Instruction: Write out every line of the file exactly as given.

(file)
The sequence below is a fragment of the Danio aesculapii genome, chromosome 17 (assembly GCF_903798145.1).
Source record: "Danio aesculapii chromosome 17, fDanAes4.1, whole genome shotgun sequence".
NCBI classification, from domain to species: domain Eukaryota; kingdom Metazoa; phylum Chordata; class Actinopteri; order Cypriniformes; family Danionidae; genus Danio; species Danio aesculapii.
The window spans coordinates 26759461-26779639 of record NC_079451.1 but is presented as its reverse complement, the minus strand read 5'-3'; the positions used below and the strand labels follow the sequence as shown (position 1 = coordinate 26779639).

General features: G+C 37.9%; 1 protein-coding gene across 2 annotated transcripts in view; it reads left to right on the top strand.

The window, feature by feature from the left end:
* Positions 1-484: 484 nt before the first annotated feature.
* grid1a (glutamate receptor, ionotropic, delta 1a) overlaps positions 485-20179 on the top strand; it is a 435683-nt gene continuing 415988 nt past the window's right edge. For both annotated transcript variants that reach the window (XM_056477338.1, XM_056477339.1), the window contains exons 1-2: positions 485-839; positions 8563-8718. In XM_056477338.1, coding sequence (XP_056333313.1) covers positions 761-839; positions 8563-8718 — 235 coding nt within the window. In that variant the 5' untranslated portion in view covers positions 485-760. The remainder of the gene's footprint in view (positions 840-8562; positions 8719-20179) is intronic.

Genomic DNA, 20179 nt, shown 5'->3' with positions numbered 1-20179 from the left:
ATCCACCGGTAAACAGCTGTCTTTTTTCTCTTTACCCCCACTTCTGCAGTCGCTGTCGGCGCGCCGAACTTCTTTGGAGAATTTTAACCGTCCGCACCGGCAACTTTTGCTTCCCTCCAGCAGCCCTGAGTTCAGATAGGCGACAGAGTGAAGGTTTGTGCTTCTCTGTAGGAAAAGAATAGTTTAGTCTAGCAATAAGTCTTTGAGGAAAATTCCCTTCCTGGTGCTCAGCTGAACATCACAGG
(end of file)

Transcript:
The sequence below is a fragment of the Danio aesculapii genome, chromosome 17 (assembly GCF_903798145.1).
Source record: "Danio aesculapii chromosome 17, fDanAes4.1, whole genome shotgun sequence".
NCBI classification, from domain to species: domain Eukaryota; kingdom Metazoa; phylum Chordata; class Actinopteri; order Cypriniformes; family Danionidae; genus Danio; species Danio aesculapii.
The window spans coordinates 26759461-26779639 of record NC_079451.1 but is presented as its reverse complement, the minus strand read 5'-3'; the positions used below and the strand labels follow the sequence as shown (position 1 = coordinate 26779639).

General features: G+C 37.9%; 1 protein-coding gene across 2 annotated transcripts in view; it reads left to right on the top strand.

The window, feature by feature from the left end:
* Positions 1-484: 484 nt before the first annotated feature.
* grid1a (glutamate receptor, ionotropic, delta 1a) overlaps positions 485-20179 on the top strand; it is a 435683-nt gene continuing 415988 nt past the window's right edge. For both annotated transcript variants that reach the window (XM_056477338.1, XM_056477339.1), the window contains exons 1-2: positions 485-839; positions 8563-8718. In XM_056477338.1, coding sequence (XP_056333313.1) covers positions 761-839; positions 8563-8718 — 235 coding nt within the window. In that variant the 5' untranslated portion in view covers positions 485-760. The remainder of the gene's footprint in view (positions 840-8562; positions 8719-20179) is intronic.

Genomic DNA, 20179 nt, shown 5'->3' with positions numbered 1-20179 from the left:
ATCCACCGGTAAACAGCTGTCTTTTTTCTCTTTACCCCCACTTCTGCAGTCGCTGTCGGCGCGCCGAACTTCTTTGGAGAATTTTAACCGTCCGCACCGGCAACTTTTGCTTCCCTCCAGCAGCCCTGAGTTCAGATAGGCGACAGAGTGAAGGTTTGTGCTTCTCTGTAGGAAAAGAATAGTTTAGTCTAGCAATAAGTCTTTGAGGAAAATTCCCTTCCTGGTGCTCAGCTGAACATCACAGG